Mr. Harper's Travel Guide
Although Scotland constitutes more than a third of the land area of Great Britain, it has a population of only 5 million. The Highlands are spectacular, but the soil is of little use for agriculture. Most Scots live in the Lowlands, which contain the cities ...
Although Scotland constitutes more than a third of the land area of Great Britain, it has a population of only 5 million. The Highlands are spectacular, but the soil is of little use for agriculture. Most Scots live in the Lowlands, which contain the cities of Glasgow, Edinburgh and Aberdeen. The Kingdom of Scotland was a sovereign state until a “personal union” with England in 1603, when James VI of Scotland succeeded to the English throne. In 1707, Scotland entered into a political union with England to create the Kingdom of Great Britain. Today Scotland retains its own Parliament, plus separate legal and educational systems. Renowned for its whisky, Scotland has also developed a thriving culinary culture and acquired a sprinkling of Michelin stars. The weather can be mercurial, and golfers will need rainproof clothes throughout the year.
Recommended Luxury Hotels in Scotland
Best Restaurants in Scotland
At his establishment on the Royal Mile, chef Paul Wedgwood combines the atmosphere of a French bistro and the superb produce of Scotland. Look for starters such as Isle of Mull cheddar-and-onion bread-and-butter pudding with tomato confit, fennel ice cream and soused fennel; or lobster Thermidor crème brûlée with smoked dulse Bloody Mary sorbet, Parmesan shortbread, caviar and lobster oil. Among the ever-changing mains, keep an eye out for fillet and shin of Buccleuch beef with parsnips, carrots, marrow crumb and a red wine jus.267 Canongate Edinburgh US$50 http://www.wedgwoodtherestaurant.co.uk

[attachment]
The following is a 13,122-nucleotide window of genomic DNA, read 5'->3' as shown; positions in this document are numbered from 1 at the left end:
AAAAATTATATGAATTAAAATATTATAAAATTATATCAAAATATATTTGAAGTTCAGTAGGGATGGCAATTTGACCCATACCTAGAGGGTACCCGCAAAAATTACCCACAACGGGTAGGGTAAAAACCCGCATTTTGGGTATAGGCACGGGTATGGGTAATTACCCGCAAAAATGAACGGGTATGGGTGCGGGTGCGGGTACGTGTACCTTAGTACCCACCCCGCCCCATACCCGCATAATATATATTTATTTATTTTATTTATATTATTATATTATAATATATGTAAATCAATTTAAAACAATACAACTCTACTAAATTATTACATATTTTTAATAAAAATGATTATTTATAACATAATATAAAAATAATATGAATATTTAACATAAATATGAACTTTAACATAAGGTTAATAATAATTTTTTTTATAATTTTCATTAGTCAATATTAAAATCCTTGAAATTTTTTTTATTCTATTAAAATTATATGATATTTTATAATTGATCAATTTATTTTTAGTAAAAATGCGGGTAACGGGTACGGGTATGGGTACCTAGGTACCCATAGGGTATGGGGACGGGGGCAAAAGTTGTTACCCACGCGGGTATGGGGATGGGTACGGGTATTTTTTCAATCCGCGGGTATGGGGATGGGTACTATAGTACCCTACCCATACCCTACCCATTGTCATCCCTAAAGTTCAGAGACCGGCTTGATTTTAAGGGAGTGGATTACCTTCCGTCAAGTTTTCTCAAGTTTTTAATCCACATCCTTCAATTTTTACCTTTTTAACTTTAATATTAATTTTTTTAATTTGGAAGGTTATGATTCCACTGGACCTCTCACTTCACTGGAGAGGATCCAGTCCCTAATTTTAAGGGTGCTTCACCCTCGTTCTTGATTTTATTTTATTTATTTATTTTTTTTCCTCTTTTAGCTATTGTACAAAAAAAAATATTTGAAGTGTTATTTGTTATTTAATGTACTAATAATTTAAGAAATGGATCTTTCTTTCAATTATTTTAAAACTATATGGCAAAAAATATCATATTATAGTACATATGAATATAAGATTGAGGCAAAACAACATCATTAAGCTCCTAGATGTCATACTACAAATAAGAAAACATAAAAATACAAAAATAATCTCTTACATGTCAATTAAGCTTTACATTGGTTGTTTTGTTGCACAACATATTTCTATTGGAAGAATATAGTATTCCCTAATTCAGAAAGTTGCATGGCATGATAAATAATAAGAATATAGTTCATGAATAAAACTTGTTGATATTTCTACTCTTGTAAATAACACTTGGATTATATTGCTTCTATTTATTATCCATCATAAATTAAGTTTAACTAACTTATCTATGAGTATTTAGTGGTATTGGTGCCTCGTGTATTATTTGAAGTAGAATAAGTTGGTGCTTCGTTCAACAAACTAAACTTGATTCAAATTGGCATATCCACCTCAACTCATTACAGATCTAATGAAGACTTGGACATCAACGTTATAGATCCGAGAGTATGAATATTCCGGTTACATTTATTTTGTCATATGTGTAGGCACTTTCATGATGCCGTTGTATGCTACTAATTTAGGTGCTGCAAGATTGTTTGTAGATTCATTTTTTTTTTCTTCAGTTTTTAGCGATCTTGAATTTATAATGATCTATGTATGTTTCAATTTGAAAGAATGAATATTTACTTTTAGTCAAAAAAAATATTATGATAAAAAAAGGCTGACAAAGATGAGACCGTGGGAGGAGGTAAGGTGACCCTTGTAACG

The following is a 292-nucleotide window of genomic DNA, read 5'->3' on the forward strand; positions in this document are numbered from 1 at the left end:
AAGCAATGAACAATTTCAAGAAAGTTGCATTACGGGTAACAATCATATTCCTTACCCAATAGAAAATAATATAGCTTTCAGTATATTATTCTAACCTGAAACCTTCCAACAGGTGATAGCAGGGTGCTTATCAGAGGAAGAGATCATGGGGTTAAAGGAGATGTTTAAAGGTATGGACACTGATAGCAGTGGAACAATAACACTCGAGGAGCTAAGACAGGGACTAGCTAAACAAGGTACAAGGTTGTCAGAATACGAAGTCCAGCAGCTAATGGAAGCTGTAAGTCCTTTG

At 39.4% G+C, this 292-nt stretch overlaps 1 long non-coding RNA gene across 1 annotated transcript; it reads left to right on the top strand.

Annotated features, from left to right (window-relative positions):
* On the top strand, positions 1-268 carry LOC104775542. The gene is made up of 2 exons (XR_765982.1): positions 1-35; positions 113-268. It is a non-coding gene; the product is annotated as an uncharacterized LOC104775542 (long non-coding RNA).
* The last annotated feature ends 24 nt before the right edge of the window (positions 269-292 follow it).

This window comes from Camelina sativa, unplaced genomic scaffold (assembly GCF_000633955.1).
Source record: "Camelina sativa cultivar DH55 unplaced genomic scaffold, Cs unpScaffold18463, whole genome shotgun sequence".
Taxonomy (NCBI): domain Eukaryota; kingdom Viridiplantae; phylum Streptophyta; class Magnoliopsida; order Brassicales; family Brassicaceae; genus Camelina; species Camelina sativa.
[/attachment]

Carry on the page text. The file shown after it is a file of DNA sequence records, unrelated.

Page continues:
Martin Wishart brought Edinburgh its first Michelin star. Set in the docklands of Leith, this sophisticated restaurant has wood accents, muted colors and gentle lighting. Look for starters such as Orkney scallop and black truffle with Jerusalem artichoke, sweet potato and hazelnut. Main courses might include glazed onglet of Black Angus beef with Comté and bone marrow crust, braised short rib, French beans Lyonnais and a bordelaise sauce. Closed Sunday and Monday.
Located just off the Royal Mile with views down Victoria Street, this restaurant takes full advantage of Scotland’s superb seafood. Chef Roy Brett’s menu includes starters such as a platter of roasted seafood with lobster, langoustines, rock oysters, clams and Shetland mussels and cockles. Main courses might include native lobster grilled with garlic butter or served Thermidor style, and a fine grilled rib of Orkney beef with bone marrow, king oyster and thin-cut fries. Closed Sunday.2 George IV Bridge Edinburgh US$65 http://www.ondinerestaurant.co.uk/
Chef Dominic Jack has worked in some of Europe’s top kitchens, including as a sous chef at Le Taillevent in Paris. The restaurant is a model of comfortable contemporary style, and Jack makes full use of fine Scottish produce. Representative dishes might include seared hand-dived Orkney scallops served with a light curry sauce, and roasted rump of Inverurie lamb served with smoked eggplant, fennel and basil gnocchi. No children under age 5. Closed Sunday and Monday.33/35 Castle Terrace Edinburgh US$90. Seven-course tasting menu, US$105 http://www.castleterracerestaurant.com/
In his waterfront restaurant, chef Tom Kitchin offers imaginative fare using seasonal produce in surprising combinations. Starters might include hand-dived Orkney scallops baked in the shell, served with a white wine, vermouth and wild herb sauce; or a rich game terrine served with celeriac and winter fruits. Among the main courses, look for dishes such North Sea turbot roasted on the bone and served with garlic potatoes, squid and garlic confit. No children under age 5. Closed Sunday and Monday.78 Commercial Quay Leith Edinburgh US$95. Seven-course tasting menu, US$105 http://www.thekitchin.com/kitchin/home